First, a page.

Endoscopy foreign body removal (esophageal, airway, gastric)
What is an Endoscopy?
Endoscopy is defined as the examination of the interior of a canal or internal organ (see list of types of endoscopy procedures below). The endoscope is an instrument used to perform this examination. Endoscopes can be either flexible or rigid. Flexible endoscopes are often used to examine the stomach, upper small intestine, colon, trachea, and major airways of the lungs. Rigid scopes are typically used to examine the urethra, bladder, abdominal cavity, thoracic cavity, nasal passages and ear canals. Although endoscopy requires general anesthesia, it is generally safe, non-surgical procedure often performed on an outpatient basis. Endoscopy is an excellent diagnostic tool because it allows for direct inspection of the organ system being examined and the ability to collect samples for culture, biopsy, or fluid analysis. Additionally, endoscopy allows for the non-surgical removal of foreign matter in the stomach, trachea, lungs, nasal passages, or throat.
Types of Endoscopy:
What Should I Do if My Veterinarian Recommends an Endoscopy for My Pet?
If your veterinarian has recommended that an endoscopic procedure may be indicated for your pet, he/she will refer you to an internal medicine specialist. At that time a complete review of your pet's medical records and a complete physical examination of your pet should be performed. In some cases further diagnostic tests may be recommended before proceeding with an endoscopic procedure. Although not all endoscopic procedures can be performed the same day that your consultation takes place, if might bf best if you avoid feeding your pet on the morning of your appointment on the chance that the procedure can be performed the same day.
How Should I Prepare My Pet for the Procedure?
It is very important that a thorough physical examination of your pet and a complete review of your pet's records and medical history are performed before proceeding with any endoscopic procedure. This insures that endoscopy is needed and that you understand the basics of the procedure. Most endoscopic procedures require little patient preparation outside of withholding food for 12 hours. Colonoscopy requires bowel preparation to insure a successful study. Withholding food for 48 hours is ideal. Your veterinary specialist may give your pet a lavage solution to help remove fecal material prior to the procedure. Your vet may also recommend warm water enemas to help cleanse the bowel.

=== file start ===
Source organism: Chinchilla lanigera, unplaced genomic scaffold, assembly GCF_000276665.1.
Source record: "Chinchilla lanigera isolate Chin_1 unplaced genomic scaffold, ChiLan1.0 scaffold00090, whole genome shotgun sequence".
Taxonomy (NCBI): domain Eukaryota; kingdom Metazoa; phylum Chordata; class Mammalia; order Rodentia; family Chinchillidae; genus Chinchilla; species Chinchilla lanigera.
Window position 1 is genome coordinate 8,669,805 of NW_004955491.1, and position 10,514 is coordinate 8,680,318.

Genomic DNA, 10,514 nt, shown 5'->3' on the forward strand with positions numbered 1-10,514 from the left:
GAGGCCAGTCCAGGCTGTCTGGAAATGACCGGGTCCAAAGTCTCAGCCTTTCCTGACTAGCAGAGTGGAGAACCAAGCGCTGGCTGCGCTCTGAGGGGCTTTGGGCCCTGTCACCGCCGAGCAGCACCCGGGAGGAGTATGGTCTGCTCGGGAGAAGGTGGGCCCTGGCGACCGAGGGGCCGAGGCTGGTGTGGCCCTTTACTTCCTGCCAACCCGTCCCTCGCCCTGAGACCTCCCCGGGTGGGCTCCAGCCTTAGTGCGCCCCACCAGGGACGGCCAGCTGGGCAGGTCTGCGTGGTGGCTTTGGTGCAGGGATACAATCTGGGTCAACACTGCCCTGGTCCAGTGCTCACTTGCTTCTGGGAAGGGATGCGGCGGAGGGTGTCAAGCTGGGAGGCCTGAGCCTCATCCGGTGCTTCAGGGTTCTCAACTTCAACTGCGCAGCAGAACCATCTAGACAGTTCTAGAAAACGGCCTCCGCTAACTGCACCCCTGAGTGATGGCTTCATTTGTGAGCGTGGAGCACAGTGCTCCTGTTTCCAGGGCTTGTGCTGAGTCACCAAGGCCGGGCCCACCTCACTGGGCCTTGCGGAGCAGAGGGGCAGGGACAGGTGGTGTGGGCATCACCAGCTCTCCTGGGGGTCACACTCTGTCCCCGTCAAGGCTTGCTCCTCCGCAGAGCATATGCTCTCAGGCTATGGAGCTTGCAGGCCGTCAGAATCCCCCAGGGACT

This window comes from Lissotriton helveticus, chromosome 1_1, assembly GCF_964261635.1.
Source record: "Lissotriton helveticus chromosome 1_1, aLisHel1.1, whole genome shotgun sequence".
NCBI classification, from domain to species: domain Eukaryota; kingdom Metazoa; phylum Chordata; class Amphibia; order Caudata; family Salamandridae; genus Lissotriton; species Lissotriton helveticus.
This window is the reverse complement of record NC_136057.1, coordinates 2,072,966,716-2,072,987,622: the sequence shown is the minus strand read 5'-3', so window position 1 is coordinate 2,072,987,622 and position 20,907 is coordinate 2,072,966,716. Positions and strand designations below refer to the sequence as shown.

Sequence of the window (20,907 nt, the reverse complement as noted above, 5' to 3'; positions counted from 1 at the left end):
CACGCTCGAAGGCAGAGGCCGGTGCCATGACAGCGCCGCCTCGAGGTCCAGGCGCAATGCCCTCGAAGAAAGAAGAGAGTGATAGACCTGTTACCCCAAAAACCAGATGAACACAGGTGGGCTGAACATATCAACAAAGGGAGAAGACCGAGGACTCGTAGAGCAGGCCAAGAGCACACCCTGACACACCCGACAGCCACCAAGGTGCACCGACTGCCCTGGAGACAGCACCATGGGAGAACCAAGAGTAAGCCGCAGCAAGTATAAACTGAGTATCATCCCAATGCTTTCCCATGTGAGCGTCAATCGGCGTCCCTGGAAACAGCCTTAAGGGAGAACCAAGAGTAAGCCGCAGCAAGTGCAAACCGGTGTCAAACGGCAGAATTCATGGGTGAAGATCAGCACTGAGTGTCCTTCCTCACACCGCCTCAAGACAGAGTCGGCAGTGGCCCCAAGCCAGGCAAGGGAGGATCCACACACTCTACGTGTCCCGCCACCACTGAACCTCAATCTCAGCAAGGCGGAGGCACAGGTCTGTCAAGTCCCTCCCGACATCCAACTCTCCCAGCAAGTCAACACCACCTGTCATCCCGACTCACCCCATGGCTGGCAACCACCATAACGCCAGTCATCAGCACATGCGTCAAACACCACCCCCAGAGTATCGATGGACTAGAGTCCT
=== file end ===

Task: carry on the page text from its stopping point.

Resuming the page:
Is Anesthesia Used During the Procedure?
Yes, anesthesia will be used to sedate your pet during the procedure. Most veterinary specialists I will place an IV catheter and administer IV fluids. In most cases, an assigned technician, trained in anesthesia, will continuously monitor the patient's anesthetic level, heart rate, EKG, oxygen level and blood pressure. Post-procedure recovery is usually performed in an intensive care unit (ICU) with continued monitoring of your pet by trained technicians. Ask your veterinary specialist about his/her anesthesia and recovery procedures during your initial consultation.
What Happens After an Endoscopy?
A complete discussion of the findings should be provided to you about your pet at the time of discharge. In some cases, additional "go-home" medications may be prescribed. Test results usually return in 3 to 4 days. A complete description of the results and additional medical recommendations should be provided. Your veterinary specialist should forward a copy of all test results and a detailed letter outlining findings and medical recommendations to your regular veterinarian for your pet's permanent record.
How Much Does an Endoscopy Cost?
The total cost for an endoscopic procedure will vary depending on the type of procedure performed, and whether additional diagnostic tests are required prior to the procedure. Ask your veterinary specialist for a complete itemized estimate during your initial consultation.
What Are the Limitations of Endoscopy?
Endoscopy will not allow visual inspection of the entire intestinal tract due to the limited length of the endoscope. Biopsy samples are small and can only be taken from the surface of the tissue; therefore, a diagnosis could be missed if the problem is "deep" within the lining of the intestine. Operator experience and skill play a significant role in the ability to obtain the best information. Ask your veterinary specialist how many procedures he/she has performed. Although endoscopy requires general anesthesia, it is generally a safe, non-surgical procedure often performed on an outpatient basis.